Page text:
To get to the next level, manufacturing marketers can localize materials, make resources available on-demand (allowing audiences to review content on their own time) and match content to a regional market’s — or even prospect’s — maturity level.

Challenge 5: Attracting Qualified Leads


Manufacturing marketing faces a challenge in attracting qualified leads. A qualified sales lead is a prospective who is ready for the sales team to contact them and potentially make a purchase. It is a customer who has already had extensive contact with the manufacturing company, usually with the marketing team providing the first touch.

As marketing moves online, digital experiences can provide companies with the opportunity to learn more about prospects and “warm” them up to the brand. By warming prospects up, manufacturing companies can engage with interested prospects, familiarize them with the company’s offerings and qualify them for sales, rather than making “cold” outreaches and hoping for the best.

In a digital-heavy world, being able to get qualified leads is more important than ever. Here are a few things to keep in mind when working to generate demand and qualify leads:

    • Create Quality Content

Content is king, and high-quality content that attracts a consumer and keeps that customer engaged. It’s worth taking the time to produce good content — that is, content aligned with business objectives that address an audience’s specific pain points — across multiple platforms.

For manufacturing marketers, that means providing material that answers questions partners, distributors and end-users may have and making that material available on-demand globally.

    • Be Accessible to Mobile Users

Creating high-quality content also means creating content designed to be convenient for audiences to consume. Often, this means crafting content and digital experiences with mobile devices in mind.

Product portfolios, webinars, videos and website articles need to be as viewable on mobile devices as they are on desktop browsers. This can also include interactive materials like form-fills and email signups. To find out if your website is mobile-friendly, check out Google’s Mobile-Friendly test tool and its basic documentation on designing websites with mobile in mind.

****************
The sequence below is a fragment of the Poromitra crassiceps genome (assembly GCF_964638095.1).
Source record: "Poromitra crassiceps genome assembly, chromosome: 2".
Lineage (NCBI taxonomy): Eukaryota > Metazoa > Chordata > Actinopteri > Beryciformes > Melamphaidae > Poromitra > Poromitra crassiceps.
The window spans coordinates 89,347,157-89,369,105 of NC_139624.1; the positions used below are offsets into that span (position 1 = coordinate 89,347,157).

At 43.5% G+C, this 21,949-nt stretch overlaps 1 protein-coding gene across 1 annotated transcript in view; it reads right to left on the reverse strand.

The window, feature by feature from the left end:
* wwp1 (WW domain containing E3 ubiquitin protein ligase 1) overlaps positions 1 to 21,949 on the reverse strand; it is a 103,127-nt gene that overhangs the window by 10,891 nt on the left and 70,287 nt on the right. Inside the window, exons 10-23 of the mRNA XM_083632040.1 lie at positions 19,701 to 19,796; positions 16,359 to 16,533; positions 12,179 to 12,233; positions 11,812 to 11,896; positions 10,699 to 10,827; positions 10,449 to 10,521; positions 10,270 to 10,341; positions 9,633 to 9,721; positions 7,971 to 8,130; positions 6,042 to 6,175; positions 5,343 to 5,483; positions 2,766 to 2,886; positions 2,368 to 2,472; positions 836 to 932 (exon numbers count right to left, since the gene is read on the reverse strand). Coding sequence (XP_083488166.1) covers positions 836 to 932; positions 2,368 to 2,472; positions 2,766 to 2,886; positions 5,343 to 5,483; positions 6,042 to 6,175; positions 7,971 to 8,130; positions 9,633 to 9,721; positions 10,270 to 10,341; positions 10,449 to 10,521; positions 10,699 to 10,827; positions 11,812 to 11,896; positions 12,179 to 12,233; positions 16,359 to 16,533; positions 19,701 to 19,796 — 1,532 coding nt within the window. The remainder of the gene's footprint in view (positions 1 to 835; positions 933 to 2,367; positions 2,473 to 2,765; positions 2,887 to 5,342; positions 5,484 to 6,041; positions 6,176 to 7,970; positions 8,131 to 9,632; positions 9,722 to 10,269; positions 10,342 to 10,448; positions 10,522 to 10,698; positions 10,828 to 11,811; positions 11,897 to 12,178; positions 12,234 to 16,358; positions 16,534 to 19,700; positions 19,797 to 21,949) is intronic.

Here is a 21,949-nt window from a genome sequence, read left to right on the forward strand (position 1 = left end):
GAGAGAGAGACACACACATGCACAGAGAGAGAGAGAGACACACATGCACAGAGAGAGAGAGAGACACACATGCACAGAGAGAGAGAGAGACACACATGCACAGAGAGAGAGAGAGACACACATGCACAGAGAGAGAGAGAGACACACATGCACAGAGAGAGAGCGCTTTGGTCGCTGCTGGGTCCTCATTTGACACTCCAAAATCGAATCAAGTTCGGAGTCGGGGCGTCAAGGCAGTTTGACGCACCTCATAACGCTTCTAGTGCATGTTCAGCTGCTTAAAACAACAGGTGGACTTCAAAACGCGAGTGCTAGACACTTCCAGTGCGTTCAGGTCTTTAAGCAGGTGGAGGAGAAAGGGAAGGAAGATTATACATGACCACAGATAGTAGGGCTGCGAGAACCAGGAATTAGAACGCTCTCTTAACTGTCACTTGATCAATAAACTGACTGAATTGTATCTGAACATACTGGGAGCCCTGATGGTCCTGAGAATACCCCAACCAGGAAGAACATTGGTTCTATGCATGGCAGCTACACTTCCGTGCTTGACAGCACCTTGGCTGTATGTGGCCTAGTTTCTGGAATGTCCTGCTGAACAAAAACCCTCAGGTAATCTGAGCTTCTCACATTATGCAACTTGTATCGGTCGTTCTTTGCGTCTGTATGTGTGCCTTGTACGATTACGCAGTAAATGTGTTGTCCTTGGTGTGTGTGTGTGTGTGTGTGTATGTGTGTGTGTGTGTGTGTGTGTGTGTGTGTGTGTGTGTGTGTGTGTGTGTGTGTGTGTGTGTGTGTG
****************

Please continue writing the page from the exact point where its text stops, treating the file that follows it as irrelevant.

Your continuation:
• Optimize

What good is great content if your audience can’t find your page?  To make your material discoverable, it’s important to optimize content for search engines. SEO optimization, like using strategic keywords in an article or page description, helps search engines to identify and index your site to make discovery easier.

For the manufacturing industry, conduct keyword research into target audiences to ensure all of your content — not just written content — aligns with what your audiences are looking for.

    • Social Media Marketing

There is always a good chance that most, if not all, of your potential qualified leads are social media users. Having a presence on these platforms ensures you can engage with these audiences, discover new trends and topics and promote campaigns.

Keep in mind that social media marketing isn’t limited to sites like Facebook, Twitter and LinkedIn. In fact, those sites may not be the best channels to engage specialized, niche audiences. Do your research, discover where your target audience hangs out online and reach out to drive engagement.

    • Landing Pages

A landing page’s main goal is to convince a visitor to take a specific action, such as fill out a form or complete a purchase. Many factors make a landing page a great one, such as page design, form design, ease of navigation, and a call to action.

Keep in mind that landing pages — especially those promoting an event like a webinar — shouldn’t be the end of the visitor’s journey on your site. Offering more content after a landing page goal is met can help keep your audience engaged and informed and help your company get a better understanding of what your audience needs.

Manufacturing marketing has come a long way in a very short amount of time. But meeting some or all of these digital challenges will help an organization to meet its digital transformation needs and compete in a global marketplace.

Check out the ON24 Experience for Manufacturing.